Euro-area unemployment held at a record high in September, worse than economists had estimated.
The jobless rate stood unchanged at 12.2 percent, the European Union’s statistics office in Luxembourg said today, revising the August figure from 12 percent previously. Economists forecast a rate of 12 percent, based on the median of 36 estimates in a Bloomberg News survey.
Record unemployment is the legacy of the recession and the debt crisis in the 17-nation bloc, where the economy is recovering only gradually, according to the European Central Bank. Economists in a Bloomberg survey this month forecast that the jobless rate will be slow to decline and predict an average of 12.1 percent next year and 12 percent in 2015.
In Spain, unemployment held at 26.6 percent in September, while Italy’s joblessness climbed to 12.5 percent, today’s report showed. Germany’s jobless rate fell to 5.2 percent.
A report this week showed economic confidence in the euro-area rose more than economists forecast in October. An index of executive and consumer sentiment increased for a sixth month to 97.8 from 96.9. That was the highest in more than two years and exceeded the median estimate of 97.2 in a Bloomberg survey of 31 economists.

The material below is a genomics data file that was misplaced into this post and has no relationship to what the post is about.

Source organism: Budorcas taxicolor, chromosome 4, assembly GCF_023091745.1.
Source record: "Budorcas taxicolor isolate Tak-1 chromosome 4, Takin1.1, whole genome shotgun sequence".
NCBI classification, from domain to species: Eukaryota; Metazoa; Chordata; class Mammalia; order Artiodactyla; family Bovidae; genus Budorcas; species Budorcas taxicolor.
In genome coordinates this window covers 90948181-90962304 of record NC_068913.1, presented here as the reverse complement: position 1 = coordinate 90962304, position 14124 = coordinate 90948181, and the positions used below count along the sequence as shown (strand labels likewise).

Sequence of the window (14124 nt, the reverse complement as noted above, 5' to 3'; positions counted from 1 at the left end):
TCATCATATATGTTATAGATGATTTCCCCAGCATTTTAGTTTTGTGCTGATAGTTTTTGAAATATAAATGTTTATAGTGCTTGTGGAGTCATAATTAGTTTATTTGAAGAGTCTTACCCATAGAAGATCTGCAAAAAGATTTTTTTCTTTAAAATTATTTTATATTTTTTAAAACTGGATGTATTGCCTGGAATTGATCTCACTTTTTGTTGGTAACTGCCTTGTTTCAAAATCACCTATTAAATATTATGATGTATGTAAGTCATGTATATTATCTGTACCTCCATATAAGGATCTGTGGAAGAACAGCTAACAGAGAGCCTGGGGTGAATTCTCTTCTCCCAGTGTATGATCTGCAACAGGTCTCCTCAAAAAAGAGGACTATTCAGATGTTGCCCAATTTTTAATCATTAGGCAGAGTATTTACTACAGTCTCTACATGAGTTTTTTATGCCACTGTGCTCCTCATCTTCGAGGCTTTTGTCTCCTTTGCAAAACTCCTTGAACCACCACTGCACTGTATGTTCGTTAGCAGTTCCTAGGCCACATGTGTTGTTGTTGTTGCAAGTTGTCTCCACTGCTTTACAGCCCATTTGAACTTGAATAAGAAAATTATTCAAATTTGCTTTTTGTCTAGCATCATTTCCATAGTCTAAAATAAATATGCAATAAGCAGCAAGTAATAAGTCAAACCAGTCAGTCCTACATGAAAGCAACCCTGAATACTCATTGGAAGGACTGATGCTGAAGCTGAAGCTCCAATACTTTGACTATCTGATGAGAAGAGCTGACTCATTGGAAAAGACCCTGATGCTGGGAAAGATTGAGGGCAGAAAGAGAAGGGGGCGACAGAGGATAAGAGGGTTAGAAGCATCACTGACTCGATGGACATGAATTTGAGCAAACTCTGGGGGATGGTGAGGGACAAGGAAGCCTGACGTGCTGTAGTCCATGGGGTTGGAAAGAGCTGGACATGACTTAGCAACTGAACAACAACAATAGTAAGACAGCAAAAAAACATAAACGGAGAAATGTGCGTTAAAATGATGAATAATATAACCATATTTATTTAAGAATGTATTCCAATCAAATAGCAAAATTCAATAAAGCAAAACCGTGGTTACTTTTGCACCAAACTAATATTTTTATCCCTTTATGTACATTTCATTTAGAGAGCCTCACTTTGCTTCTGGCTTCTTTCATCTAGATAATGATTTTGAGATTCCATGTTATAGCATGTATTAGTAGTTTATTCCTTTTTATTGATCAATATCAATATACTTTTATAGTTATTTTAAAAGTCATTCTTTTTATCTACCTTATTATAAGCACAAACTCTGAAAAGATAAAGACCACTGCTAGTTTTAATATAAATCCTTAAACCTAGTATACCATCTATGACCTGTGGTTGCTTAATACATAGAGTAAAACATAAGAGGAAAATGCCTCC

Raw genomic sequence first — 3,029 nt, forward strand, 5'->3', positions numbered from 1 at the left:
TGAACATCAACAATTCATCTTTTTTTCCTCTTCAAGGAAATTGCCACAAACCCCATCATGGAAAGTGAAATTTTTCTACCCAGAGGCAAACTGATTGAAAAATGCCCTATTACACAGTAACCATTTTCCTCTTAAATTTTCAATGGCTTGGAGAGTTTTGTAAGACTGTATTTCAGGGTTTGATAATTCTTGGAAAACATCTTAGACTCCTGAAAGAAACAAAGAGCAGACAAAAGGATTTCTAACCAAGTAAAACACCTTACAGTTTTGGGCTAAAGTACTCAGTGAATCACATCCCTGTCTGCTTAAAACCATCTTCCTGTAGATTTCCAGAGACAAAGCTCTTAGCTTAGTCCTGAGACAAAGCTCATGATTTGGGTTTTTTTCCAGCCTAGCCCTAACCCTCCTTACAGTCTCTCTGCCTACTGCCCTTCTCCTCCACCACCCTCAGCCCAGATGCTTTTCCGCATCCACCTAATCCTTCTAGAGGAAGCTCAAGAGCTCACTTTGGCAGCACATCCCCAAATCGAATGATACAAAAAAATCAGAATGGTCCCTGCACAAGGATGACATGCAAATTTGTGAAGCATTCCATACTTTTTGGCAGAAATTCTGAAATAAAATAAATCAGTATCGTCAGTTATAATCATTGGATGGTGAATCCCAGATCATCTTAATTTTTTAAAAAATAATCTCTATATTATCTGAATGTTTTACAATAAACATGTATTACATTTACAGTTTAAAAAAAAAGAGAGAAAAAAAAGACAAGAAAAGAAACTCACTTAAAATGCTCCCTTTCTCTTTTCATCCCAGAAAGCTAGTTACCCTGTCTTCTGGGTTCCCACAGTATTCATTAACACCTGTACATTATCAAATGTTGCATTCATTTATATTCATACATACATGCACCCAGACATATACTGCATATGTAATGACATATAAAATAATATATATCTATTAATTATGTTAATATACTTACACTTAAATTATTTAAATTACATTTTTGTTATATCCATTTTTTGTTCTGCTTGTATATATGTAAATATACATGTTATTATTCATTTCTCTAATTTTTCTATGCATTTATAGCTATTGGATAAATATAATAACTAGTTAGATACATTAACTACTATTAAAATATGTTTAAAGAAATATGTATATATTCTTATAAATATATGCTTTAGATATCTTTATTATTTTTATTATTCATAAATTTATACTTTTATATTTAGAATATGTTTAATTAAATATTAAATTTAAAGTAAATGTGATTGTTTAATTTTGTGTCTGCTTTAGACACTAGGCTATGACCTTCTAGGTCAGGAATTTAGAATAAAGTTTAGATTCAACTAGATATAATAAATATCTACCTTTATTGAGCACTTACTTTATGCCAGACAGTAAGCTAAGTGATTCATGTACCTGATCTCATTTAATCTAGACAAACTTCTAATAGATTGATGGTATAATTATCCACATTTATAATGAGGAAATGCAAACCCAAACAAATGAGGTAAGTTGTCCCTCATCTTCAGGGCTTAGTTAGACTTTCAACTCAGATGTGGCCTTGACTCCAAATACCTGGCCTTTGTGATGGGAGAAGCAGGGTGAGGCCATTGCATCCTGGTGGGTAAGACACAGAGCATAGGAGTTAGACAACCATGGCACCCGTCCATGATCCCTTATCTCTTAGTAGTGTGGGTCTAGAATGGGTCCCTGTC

The nascent signs of recovery aren’t yet likely to translate into a surge in payrolls. Volkswagen AG reported yesterday that third-quarter revenue fell 3.8 percent and its Chief Financial Officer Hans Dieter Poetsch said the company will focus on “disciplined” cost management because the “economic environment is not expected to improve in the short term.”